Numbers 13:20
And what the land is, whether it be fat or lean, whether there be wood therein, or not. And be you of good courage, and bring of the fruit of the land. Now the time was the time of the first ripe grapes.
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(20) Now the time . . . —The first grapes ripen in Palestine as early as August, or even July, although the vintage does not take place until September or October.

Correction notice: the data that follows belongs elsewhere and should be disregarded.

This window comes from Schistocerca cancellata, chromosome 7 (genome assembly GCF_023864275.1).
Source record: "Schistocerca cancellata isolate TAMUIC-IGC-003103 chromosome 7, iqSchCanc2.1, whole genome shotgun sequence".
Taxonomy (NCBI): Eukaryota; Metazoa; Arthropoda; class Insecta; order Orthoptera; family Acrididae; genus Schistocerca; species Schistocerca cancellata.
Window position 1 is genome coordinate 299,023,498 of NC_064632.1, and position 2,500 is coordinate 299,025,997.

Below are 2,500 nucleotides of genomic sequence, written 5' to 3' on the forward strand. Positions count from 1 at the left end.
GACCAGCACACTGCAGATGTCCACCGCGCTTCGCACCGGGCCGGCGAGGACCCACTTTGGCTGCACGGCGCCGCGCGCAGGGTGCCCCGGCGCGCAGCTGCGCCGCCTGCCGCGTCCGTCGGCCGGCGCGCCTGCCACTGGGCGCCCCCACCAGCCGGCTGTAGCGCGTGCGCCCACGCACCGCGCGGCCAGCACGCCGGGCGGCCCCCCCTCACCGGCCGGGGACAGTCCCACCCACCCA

13:1-20 A memorable and melancholy history is related in this and the following chapter, of the turning back of Israel from the borders of Canaan, and the sentencing them to wander and perish in the wilderness, for their unbelief and murmuring. It appears, De 1:22, that the motion to search out the land came from the people. They had a better opinion of their own policy than of God's wisdom. Thus we ruin ourselves by believing the reports and representations of sense rather than Divine revelation. We walk by sight not by faith. Moses gave the spies this charge, Be of good courage. It was not only a great undertaking they were put upon, which required good management and resolution; but a great trust was reposed in them, which required that they should be faithful. Courage in such circumstances can only spring from strong faith, which Caleb and Joshua alone possessed.The time ... of the firstripe grapes - The first grapes ripen in Palestine in July and August: the vintage is gathered in September and October. This indication of date tallies with what we should have inferred from the previous narrative. For the Israelite host had quitted Sinai on the 20th day of the second month Numbers 13:10, Numbers 13:11, or about the middle of May: since then they had spent a month at Kibroth-hattaavah and a week at Hazeroth, and had accomplished, in all, from 150 to 200 miles of march: it therefore must have been at least the beginning of July, and may have been a month later, when the spies were despatched into the land of promise. 20. Now the time was the time of the first grapes—This was in August, when the first clusters are gathered. The second are gathered in September, and the third in October. The spies' absence for a period of forty days determines the grapes they brought from Eshcol to have been of the second period. Fat; rich and fertile.